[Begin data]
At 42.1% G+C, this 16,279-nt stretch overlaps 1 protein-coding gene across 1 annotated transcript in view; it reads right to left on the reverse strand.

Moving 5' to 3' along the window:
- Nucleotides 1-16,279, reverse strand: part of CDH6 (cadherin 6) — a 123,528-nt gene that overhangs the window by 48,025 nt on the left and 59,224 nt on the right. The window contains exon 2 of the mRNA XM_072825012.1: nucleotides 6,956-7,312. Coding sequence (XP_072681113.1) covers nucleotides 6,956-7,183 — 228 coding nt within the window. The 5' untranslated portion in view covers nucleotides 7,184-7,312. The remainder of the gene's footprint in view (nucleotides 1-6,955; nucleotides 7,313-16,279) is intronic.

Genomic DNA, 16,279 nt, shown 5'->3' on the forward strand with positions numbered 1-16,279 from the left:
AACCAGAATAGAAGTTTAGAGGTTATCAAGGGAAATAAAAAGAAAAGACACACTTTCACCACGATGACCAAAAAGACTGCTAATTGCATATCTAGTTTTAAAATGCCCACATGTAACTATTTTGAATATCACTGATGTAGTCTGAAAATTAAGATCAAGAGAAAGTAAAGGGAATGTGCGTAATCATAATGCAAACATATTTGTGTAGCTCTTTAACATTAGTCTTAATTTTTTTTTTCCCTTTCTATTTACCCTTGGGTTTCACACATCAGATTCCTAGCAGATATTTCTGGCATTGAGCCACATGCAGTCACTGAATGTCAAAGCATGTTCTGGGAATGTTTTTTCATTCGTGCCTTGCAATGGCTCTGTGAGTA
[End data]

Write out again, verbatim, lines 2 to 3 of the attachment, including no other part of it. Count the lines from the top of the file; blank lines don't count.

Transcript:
Moving 5' to 3' along the window:
- Nucleotides 1-16,279, reverse strand: part of CDH6 (cadherin 6) — a 123,528-nt gene that overhangs the window by 48,025 nt on the left and 59,224 nt on the right. The window contains exon 2 of the mRNA XM_072825012.1: nucleotides 6,956-7,312. Coding sequence (XP_072681113.1) covers nucleotides 6,956-7,183 — 228 coding nt within the window. The 5' untranslated portion in view covers nucleotides 7,184-7,312. The remainder of the gene's footprint in view (nucleotides 1-6,955; nucleotides 7,313-16,279) is intronic.